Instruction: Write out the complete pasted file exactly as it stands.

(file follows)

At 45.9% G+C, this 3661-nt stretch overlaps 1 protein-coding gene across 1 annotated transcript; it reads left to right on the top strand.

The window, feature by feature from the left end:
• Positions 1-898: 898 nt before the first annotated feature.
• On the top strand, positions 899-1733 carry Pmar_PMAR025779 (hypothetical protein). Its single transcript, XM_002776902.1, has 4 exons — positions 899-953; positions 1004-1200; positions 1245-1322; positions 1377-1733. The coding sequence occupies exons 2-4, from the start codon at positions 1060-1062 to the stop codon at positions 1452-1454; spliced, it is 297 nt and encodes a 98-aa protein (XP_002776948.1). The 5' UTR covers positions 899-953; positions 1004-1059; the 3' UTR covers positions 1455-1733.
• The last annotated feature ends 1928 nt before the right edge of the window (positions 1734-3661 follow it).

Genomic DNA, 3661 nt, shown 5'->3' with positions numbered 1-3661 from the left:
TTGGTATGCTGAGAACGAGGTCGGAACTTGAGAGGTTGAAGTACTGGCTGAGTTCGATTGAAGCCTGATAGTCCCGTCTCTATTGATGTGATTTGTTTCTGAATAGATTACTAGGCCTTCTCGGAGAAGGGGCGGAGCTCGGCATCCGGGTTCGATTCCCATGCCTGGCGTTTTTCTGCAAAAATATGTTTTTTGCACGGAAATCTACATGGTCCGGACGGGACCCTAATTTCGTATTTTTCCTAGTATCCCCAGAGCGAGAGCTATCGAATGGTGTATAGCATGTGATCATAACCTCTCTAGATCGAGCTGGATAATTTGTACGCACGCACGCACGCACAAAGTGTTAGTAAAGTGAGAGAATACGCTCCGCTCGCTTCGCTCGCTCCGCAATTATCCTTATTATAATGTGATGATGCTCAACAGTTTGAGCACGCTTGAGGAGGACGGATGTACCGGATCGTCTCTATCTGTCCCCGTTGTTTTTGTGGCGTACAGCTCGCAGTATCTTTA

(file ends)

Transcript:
At 45.9% G+C, this 3661-nt stretch overlaps 1 protein-coding gene across 1 annotated transcript; it reads left to right on the top strand.

The window, feature by feature from the left end:
• Positions 1-898: 898 nt before the first annotated feature.
• On the top strand, positions 899-1733 carry Pmar_PMAR025779 (hypothetical protein). Its single transcript, XM_002776902.1, has 4 exons — positions 899-953; positions 1004-1200; positions 1245-1322; positions 1377-1733. The coding sequence occupies exons 2-4, from the start codon at positions 1060-1062 to the stop codon at positions 1452-1454; spliced, it is 297 nt and encodes a 98-aa protein (XP_002776948.1). The 5' UTR covers positions 899-953; positions 1004-1059; the 3' UTR covers positions 1455-1733.
• The last annotated feature ends 1928 nt before the right edge of the window (positions 1734-3661 follow it).

Genomic DNA, 3661 nt, shown 5'->3' with positions numbered 1-3661 from the left:
TTGGTATGCTGAGAACGAGGTCGGAACTTGAGAGGTTGAAGTACTGGCTGAGTTCGATTGAAGCCTGATAGTCCCGTCTCTATTGATGTGATTTGTTTCTGAATAGATTACTAGGCCTTCTCGGAGAAGGGGCGGAGCTCGGCATCCGGGTTCGATTCCCATGCCTGGCGTTTTTCTGCAAAAATATGTTTTTTGCACGGAAATCTACATGGTCCGGACGGGACCCTAATTTCGTATTTTTCCTAGTATCCCCAGAGCGAGAGCTATCGAATGGTGTATAGCATGTGATCATAACCTCTCTAGATCGAGCTGGATAATTTGTACGCACGCACGCACGCACAAAGTGTTAGTAAAGTGAGAGAATACGCTCCGCTCGCTTCGCTCGCTCCGCAATTATCCTTATTATAATGTGATGATGCTCAACAGTTTGAGCACGCTTGAGGAGGACGGATGTACCGGATCGTCTCTATCTGTCCCCGTTGTTTTTGTGGCGTACAGCTCGCAGTATCTTTA